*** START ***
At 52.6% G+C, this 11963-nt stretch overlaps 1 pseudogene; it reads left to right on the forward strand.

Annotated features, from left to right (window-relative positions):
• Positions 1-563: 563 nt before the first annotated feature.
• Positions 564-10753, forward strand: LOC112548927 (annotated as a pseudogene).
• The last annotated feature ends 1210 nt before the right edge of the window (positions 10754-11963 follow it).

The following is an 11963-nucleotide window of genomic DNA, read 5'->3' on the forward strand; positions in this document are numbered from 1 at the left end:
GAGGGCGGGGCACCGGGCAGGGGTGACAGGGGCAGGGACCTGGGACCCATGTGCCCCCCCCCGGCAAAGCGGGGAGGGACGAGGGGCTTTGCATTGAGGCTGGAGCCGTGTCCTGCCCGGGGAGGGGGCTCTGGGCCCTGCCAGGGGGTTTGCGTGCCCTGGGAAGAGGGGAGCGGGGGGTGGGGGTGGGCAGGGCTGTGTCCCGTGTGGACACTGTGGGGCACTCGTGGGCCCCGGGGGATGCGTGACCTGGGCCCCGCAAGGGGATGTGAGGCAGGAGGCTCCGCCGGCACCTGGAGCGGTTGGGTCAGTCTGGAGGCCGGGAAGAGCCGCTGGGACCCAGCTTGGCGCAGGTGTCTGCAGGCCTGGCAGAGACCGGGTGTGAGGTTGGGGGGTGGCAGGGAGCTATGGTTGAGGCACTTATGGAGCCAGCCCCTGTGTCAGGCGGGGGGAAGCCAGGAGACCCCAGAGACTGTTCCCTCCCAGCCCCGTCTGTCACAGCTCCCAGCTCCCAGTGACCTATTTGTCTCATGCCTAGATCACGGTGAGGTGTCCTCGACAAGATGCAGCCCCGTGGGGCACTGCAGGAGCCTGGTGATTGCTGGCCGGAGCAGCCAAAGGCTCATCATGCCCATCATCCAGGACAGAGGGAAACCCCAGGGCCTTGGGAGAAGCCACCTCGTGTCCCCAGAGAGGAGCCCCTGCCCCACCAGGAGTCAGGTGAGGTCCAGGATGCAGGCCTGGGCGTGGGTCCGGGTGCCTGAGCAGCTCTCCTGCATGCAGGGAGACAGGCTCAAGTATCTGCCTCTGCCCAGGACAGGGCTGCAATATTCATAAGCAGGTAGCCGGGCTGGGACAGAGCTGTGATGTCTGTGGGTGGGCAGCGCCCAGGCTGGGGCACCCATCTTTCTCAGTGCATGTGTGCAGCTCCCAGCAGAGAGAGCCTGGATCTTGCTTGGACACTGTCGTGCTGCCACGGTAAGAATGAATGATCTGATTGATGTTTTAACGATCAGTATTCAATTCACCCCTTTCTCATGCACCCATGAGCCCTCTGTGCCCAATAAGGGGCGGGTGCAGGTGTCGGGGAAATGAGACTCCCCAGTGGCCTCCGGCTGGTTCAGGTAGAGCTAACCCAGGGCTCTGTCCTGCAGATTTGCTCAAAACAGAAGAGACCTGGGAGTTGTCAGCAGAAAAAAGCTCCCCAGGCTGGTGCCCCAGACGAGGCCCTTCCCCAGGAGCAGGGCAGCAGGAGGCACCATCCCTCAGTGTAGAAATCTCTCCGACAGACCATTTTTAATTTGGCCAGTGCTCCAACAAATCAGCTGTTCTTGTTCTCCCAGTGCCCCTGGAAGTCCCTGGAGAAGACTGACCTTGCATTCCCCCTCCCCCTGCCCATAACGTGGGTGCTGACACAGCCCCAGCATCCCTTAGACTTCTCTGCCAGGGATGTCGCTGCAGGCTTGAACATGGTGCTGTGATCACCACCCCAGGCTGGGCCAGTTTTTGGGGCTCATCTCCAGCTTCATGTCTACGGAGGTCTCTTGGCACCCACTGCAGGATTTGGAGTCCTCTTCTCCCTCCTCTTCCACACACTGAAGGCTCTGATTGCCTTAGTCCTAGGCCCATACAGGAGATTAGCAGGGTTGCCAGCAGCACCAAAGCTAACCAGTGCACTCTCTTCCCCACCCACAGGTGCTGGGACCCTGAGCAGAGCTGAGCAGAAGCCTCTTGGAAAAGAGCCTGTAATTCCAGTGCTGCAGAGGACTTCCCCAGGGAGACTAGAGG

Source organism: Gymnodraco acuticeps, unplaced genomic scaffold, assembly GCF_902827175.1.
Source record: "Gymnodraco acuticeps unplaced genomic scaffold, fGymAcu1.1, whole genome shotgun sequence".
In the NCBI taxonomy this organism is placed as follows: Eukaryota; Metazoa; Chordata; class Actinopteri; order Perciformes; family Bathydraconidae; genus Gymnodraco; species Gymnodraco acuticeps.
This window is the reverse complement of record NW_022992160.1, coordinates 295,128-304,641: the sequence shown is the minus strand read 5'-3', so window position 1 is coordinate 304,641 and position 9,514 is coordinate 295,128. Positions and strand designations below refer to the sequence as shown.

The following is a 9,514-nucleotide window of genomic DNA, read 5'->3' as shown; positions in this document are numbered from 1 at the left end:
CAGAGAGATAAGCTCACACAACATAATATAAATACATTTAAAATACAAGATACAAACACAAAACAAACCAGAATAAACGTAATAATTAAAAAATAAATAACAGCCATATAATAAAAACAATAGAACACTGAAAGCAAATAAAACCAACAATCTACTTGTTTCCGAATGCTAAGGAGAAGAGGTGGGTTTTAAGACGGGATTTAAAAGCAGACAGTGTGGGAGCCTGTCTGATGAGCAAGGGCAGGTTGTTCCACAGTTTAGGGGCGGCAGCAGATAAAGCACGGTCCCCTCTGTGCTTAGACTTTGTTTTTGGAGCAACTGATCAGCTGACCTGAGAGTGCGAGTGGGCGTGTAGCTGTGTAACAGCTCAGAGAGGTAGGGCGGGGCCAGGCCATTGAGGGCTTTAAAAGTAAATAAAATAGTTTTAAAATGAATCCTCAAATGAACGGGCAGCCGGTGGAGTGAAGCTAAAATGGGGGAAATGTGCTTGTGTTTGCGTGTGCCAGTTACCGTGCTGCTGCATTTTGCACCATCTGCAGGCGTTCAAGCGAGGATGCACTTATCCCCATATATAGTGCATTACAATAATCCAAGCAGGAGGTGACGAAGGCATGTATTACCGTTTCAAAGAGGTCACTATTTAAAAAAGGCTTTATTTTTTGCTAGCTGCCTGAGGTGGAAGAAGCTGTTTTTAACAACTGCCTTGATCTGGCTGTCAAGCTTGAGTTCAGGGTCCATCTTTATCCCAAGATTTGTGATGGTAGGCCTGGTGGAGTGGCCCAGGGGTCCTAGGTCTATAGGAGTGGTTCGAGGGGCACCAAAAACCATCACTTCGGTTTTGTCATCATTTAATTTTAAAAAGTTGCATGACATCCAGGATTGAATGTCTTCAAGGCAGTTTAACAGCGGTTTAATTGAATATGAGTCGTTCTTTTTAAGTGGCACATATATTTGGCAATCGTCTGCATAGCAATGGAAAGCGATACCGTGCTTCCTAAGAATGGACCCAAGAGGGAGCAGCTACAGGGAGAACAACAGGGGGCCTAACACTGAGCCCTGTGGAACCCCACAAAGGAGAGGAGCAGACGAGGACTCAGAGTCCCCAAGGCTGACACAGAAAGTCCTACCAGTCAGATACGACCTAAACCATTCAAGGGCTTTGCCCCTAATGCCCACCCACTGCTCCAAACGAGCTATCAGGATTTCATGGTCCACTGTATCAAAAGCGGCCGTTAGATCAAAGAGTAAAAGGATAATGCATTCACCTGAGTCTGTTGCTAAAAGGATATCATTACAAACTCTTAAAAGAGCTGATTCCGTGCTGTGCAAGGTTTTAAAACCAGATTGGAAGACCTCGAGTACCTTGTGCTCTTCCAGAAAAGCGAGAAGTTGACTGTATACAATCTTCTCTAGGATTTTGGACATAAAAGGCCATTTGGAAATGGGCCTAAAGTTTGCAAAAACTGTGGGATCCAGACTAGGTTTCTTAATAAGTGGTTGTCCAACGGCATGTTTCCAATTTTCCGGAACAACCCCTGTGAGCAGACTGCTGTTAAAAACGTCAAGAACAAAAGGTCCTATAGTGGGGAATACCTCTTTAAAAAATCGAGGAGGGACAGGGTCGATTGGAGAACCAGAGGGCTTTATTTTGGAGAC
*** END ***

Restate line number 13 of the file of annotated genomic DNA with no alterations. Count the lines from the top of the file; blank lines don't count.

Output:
CAGAGAGATAAGCTCACACAACATAATATAAATACATTTAAAATACAAGATACAAACACAAAACAAACCAGAATAAACGTAATAATTAAAAAATAAATAACAGCCATATAATAAAAACAATAGAACACTGAAAGCAAATAAAACCAACAATCTACTTGTTTCCGAATGCTAAGGAGAAGAGGTGGGTTTTAAGACGGGATTTAAAAGCAGACAGTGTGGGAGCCTGTCTGATGAGCAAGGGCAGGTTGTTCCACAGTTTAGGGGCGGCAGCAGATAAAGCACGGTCCCCTCTGTGCTTAGACTTTGTTTTTGGAGCAACTGATCAGCTGACCTGAGAGTGCGAGTGGGCGTGTAGCTGTGTAACAGCTCAGAGAGGTAGGGCGGGGCCAGGCCATTGAGGGCTTTAAAAGTAAATAAAATAGTTTTAAAATGAATCCTCAAATGAACGGGCAGCCGGTGGAGTGAAGCTAAAATGGGGGAAATGTGCTTGTGTTTGCGTGTGCCAGTTACCGTGCTGCTGCATTTTGCACCATCTGCAGGCGTTCAAGCGAGGATGCACTTATCCCCATATATAGTGCATTACAATAATCCAAGCAGGAGGTGACGAAGGCATGTATTACCGTTTCAAAGAGGTCACTATTTAAAAAAGGCTTTATTTTTTGCTAGCTGCCTGAGGTGGAAGAAGCTGTTTTTAACAACTGCCTTGATCTGGCTGTCAAGCTTGAGTTCAGGGTCCATCTTTATCCCAAGATTTGTGATGGTAGGCCTGGTGGAGTGGCCCAGGGGTCCTAGGTCTATAGGAGTGGTTCGAGGGGCACCAAAAACCATCACTTCGGTTTTGTCATCATTTAATTTTAAAAAGTTGCATGACATCCAGGATTGAATGTCTTCAAGGCAGTTTAACAGCGGTTTAATTGAATATGAGTCGTTCTTTTTAAGTGGCACATATATTTGGCAATCGTCTGCATAGCAATGGAAAGCGATACCGTGCTTCCTAAGAATGGACCCAAGAGGGAGCAGCTACAGGGAGAACAACAGGGGGCCTAACACTGAGCCCTGTGGAACCCCACAAAGGAGAGGAGCAGACGAGGACTCAGAGTCCCCAAGGCTGACACAGAAAGTCCTACCAGTCAGATACGACCTAAACCATTCAAGGGCTTTGCCCCTAATGCCCACCCACTGCTCCAAACGAGCTATCAGGATTTCATGGTCCACTGTATCAAAAGCGGCCGTTAGATCAAAGAGTAAAAGGATAATGCATTCACCTGAGTCTGTTGCTAAAAGGATATCATTACAAACTCTTAAAAGAGCTGATTCCGTGCTGTGCAAGGTTTTAAAACCAGATTGGAAGACCTCGAGTACCTTGTGCTCTTCCAGAAAAGCGAGAAGTTGACTGTATACAATCTTCTCTAGGATTTTGGACATAAAAGGCCATTTGGAAATGGGCCTAAAGTTTGCAAAAACTGTGGGATCCAGACTAGGTTTCTTAATAAGTGGTTGTCCAACGGCATGTTTCCAATTTTCCGGAACAACCCCTGTGAGCAGACTGCTGTTAAAAACGTCAAGAACAAAAGGTCCTATAGTGGGGAATACCTCTTTAAAAAATCGAGGAGGGACAGGGTCGATTGGAGAACCAGAGGGCTTTATTTTGGAGAC